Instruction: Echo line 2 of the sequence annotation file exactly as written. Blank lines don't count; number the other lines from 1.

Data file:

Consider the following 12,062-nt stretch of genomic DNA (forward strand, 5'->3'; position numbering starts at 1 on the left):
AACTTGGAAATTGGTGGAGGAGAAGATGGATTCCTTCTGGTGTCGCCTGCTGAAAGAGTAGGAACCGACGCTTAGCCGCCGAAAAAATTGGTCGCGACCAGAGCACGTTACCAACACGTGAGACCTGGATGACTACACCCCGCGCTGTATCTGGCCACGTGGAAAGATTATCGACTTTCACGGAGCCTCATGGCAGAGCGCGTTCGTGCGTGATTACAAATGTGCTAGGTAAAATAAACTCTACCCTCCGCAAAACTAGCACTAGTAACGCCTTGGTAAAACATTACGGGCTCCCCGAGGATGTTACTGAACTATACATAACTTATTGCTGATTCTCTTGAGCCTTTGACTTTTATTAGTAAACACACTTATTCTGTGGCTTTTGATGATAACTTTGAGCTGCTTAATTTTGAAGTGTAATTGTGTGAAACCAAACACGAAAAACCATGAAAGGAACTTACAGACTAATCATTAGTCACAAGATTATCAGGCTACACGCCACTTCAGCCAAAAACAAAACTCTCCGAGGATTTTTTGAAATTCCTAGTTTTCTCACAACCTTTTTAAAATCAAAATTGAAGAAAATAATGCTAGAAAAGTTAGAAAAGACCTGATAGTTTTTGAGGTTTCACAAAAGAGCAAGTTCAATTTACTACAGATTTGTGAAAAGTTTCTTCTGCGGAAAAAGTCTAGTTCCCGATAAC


AACTTGGAAATTGGTGGAGGAGAAGATGGATTCCTTCTGGTGTCGCCTGCTGAAAGAGTAGGAACCGACGCTTAGCCGCCGAAAAAATTGGTCGCGACCAGAGCACGTTACCAACACGTGAGACCTGGATGACTACACCCCGCGCTGTATCTGGCCACGTGGAAAGATTATCGACTTTCACGGAGCCTCATGGCAGAGCGCGTTCGTGCGTGATTACAAATGTGCTAGGTAAAATAAACTCTACCCTCCGCAAAACTAGCACTAGTAACGCCTTGGTAAAACATTACGGGCTCCCCGAGGATGTTACTGAACTATACATAACTTATTGCTGATTCTCTTGAGCCTTTGACTTTTATTAGTAAACACACTTATTCTGTGGCTTTTGATGATAACTTTGAGCTGCTTAATTTTGAAGTGTAATTGTGTGAAACCAAACACGAAAAACCATGAAAGGAACTTACAGACTAATCATTAGTCACAAGATTATCAGGCTACACGCCACTTCAGCCAAAAACAAAACTCTCCGAGGATTTTTTGAAATTCCTAGTTTTCTCACAACCTTTTTAAAATCAAAATTGAAGAAAATAATGCTAGAAAAGTTAGAAAAGACCTGATAGTTTTTGAGGTTTCACAAAAGAGCAAGTTCAATTTACTACAGATTTGTGAAAAGTTTCTTCTGCGGAAAAAGTCTAGTTCCCGATAAC